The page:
Martin Brodeur remained the starting goaltender for the New Jersey Devils through the lockout-shortened 2013 season. For a third straight season, injury caused him to miss several weeks but he still played a majority of the team's games. Whether he's been effective is another matter. In 2013, Brodeur's even strength save percentage reached a three-season high. However, a horrid penalty killing save percentage sank his overall save percentage down below 91% - a mark he didn't hit for a third straight season. While Brodeur has been able to put up solid performances, clearly he's not the same Marty he once was.
I've reviewed Brodeur's goals allowed for the season and playoffs in each of the last four summers. Waiting until the offseason makes it easier to review the goals without lamenting what it meant for the game and/or season. I've been doing this to figure out what went wrong and if there are any patterns or trends. The biggest aspect I've looked for have been whether the goal allowed should have been stopped. A soft goal, if you will. By defining parameters, I went through each season month by month counting up how often it happened and where the puck beat the goalie relative to his own location. Three seasons ago, I took down the names of Devils skaters who made errors on goals allowed to see if any one kept appearing. Two seasons ago, I noted whether the goal scored would be counted as a scoring chances. With all of this in mind, this summary of this season's review is deeper than ever. You'll learn which defenseman's foul-ups have been the most costly and whether Brodeur has been giving up more soft goals than in past seasons.
Reviewing the Goals Allowed by Martin Brodeur in 2013 by Month
If you want to see the breakdown of how the review went by month or a more detailed explanation of what this all is, please check out the following links:
- January 2013: 5 games played, 12 goals allowed
- February 2013: 8 games played, 18 goals allowed
- March 2013: 5 games played, 11 goals allowed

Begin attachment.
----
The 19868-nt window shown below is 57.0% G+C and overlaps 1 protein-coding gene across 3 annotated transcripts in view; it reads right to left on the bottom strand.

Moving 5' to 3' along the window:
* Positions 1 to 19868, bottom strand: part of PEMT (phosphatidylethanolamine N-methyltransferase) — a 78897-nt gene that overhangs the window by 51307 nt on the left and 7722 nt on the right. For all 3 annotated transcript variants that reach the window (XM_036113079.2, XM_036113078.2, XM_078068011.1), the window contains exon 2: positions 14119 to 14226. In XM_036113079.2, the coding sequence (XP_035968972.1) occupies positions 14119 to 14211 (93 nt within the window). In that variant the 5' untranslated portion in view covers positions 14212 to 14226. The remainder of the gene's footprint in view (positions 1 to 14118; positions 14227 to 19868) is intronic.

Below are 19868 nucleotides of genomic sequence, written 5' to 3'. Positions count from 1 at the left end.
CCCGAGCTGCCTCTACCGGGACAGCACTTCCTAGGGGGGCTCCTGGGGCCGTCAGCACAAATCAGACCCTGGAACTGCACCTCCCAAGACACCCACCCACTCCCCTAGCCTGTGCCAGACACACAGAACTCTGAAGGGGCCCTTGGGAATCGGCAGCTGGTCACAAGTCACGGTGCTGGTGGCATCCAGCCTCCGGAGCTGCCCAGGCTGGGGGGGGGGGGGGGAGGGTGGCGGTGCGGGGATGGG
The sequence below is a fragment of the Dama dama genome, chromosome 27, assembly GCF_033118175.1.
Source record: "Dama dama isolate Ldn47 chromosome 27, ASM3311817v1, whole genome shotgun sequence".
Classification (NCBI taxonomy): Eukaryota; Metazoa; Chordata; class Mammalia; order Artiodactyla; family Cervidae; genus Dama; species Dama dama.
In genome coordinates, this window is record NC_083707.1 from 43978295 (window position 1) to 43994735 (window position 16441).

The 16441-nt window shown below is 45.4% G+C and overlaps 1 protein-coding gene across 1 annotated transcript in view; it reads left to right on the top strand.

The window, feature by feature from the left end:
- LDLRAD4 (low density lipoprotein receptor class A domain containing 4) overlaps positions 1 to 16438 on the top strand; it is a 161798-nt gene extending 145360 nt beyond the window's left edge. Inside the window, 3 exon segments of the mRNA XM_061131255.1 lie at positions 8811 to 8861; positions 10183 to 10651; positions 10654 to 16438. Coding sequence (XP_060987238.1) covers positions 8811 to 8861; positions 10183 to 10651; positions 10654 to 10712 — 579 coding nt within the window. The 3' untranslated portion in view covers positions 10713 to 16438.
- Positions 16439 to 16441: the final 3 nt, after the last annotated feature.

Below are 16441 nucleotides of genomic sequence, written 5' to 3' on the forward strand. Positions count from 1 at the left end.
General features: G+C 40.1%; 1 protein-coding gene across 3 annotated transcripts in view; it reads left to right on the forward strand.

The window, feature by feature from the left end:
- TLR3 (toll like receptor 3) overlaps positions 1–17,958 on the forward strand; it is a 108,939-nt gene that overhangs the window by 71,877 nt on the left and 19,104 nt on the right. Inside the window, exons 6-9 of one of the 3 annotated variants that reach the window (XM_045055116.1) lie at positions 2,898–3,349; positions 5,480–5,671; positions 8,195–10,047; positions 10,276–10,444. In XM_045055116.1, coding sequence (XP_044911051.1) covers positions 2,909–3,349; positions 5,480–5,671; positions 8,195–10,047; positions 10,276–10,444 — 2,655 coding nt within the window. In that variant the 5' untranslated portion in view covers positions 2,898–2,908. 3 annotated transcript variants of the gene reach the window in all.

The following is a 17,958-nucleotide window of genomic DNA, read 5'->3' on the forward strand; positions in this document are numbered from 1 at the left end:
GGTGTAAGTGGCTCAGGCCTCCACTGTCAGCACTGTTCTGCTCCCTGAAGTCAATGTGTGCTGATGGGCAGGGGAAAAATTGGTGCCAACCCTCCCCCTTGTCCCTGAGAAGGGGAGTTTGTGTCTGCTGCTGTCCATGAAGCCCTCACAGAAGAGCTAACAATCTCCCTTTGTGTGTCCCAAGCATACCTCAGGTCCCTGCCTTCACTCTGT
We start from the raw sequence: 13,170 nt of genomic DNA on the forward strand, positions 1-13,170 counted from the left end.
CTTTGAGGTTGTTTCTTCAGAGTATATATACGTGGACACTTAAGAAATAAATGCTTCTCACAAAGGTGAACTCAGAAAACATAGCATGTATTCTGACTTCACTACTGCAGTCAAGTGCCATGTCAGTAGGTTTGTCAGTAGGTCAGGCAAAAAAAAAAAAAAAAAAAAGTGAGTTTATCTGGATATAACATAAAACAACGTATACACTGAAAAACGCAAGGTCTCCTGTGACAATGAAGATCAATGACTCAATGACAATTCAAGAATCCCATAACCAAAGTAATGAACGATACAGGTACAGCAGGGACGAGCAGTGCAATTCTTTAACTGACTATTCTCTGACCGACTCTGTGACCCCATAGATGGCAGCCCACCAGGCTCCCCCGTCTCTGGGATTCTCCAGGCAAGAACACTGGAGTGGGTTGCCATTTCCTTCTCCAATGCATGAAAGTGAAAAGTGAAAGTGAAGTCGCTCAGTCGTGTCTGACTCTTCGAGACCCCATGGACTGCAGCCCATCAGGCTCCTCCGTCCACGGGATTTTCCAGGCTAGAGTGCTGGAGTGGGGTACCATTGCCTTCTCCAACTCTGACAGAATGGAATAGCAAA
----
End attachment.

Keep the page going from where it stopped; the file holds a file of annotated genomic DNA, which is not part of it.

- April 2013: 11 games played, 24 goals allowed
The Relative Location of All Goals Allowed by Martin Brodeur in 2013
With a shortened season, no one specific location really stuck out as a problem for Martin Brodeur. However, taken as a whole, two areas definitely were: low shots and shots to Brodeur's left. Now, this would be more meaningful if there were shot counts by location. It wouldn't surprise me if Brodeur faced many more shots that were low to the ice (or right on it) since those are easier to take than trying to aim high. In that case, having more goals allowed that were low (32 total, 14 at mid-height, 19 high GAs) wouldn't be such a concern.
That said, I am more concerned about how he is glove-side. While some of these were definitely on his flank or through a screen and really couldn't be stopped unless Brodeur had a premonition or just luckily guessed right, it's telling that 30 of the 65 - just under half - goals allowed went past his left side as opposed to the 19 on his blocker side.
The Skater Errors on Martin Brodeur's Goals Allowed
Among all 65 goals allowed by Martin Brodeur, 40 of them featured some sort of skater error. A skater error had to be something done clearly wrong by a Devil that led to the goal. These range from straight up giveaways to losing their man on defense to just not backchecking enough. One could go deeper and point out other errors on the goals; these were counted when it was clear upon review. Keep in mind that an error does not absolve Brodeur of giving up a soft goal. There were soft goals that featured a mistake by a teammate.